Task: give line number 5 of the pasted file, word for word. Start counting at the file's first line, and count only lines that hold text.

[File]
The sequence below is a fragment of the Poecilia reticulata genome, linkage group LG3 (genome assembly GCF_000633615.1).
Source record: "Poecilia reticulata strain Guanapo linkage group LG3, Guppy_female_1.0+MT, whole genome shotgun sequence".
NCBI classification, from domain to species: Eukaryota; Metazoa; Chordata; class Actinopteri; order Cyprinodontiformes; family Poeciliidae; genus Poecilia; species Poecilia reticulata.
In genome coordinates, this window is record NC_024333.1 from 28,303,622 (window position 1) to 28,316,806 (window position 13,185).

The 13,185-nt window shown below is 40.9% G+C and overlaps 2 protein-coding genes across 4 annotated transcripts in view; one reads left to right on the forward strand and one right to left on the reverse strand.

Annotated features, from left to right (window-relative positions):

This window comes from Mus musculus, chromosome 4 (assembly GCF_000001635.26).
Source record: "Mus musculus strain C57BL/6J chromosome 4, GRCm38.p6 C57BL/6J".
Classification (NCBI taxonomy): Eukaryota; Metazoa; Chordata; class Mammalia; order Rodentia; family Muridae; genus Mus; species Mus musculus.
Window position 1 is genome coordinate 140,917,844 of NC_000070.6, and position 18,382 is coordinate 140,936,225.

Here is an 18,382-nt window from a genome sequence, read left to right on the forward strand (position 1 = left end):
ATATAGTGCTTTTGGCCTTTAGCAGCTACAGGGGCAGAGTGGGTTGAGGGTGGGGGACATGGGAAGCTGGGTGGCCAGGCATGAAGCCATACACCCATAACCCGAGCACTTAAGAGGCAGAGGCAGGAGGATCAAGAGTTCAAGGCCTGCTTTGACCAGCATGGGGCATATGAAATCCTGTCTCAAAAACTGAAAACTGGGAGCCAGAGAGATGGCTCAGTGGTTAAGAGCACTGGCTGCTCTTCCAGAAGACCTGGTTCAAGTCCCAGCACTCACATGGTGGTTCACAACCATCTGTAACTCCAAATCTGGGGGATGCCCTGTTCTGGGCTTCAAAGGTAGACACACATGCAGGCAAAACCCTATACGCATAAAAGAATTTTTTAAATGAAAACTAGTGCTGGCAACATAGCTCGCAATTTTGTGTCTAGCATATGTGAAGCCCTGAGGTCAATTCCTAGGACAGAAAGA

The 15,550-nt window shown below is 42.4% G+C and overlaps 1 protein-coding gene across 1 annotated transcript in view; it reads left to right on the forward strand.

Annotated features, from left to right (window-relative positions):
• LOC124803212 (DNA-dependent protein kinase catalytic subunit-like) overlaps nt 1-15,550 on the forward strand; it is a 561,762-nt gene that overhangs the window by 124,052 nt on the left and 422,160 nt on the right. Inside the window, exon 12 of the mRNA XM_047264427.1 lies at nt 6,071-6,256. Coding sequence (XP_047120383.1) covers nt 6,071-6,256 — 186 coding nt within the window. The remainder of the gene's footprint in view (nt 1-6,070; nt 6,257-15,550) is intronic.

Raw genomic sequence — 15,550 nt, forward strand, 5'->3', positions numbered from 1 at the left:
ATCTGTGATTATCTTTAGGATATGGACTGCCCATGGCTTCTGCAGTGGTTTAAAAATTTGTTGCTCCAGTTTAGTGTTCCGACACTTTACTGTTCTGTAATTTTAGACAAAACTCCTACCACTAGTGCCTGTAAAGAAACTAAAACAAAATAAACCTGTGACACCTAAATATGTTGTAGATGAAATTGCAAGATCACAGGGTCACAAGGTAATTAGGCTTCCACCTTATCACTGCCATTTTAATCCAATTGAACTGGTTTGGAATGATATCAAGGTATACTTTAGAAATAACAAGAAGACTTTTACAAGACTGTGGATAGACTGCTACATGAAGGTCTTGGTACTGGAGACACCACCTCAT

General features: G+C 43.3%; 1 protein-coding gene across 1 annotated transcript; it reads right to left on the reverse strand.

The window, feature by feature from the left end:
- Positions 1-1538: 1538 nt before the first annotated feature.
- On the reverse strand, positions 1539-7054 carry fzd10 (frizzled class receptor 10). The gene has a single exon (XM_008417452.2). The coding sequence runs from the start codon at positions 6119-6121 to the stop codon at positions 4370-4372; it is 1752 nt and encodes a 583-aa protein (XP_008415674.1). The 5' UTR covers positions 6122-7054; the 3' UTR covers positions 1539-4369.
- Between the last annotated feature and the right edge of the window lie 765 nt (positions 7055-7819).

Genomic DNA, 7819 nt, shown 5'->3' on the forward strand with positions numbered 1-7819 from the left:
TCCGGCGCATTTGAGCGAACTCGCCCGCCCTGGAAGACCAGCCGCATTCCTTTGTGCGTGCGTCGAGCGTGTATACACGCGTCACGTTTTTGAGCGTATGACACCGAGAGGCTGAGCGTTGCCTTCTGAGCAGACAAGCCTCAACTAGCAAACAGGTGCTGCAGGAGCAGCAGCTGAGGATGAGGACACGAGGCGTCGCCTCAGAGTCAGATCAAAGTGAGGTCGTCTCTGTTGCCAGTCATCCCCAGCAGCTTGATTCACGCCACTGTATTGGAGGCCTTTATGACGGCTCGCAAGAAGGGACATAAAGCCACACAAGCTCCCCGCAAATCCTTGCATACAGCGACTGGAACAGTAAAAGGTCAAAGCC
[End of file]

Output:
The 13,185-nt window shown below is 40.9% G+C and overlaps 2 protein-coding genes across 4 annotated transcripts in view; one reads left to right on the forward strand and one right to left on the reverse strand.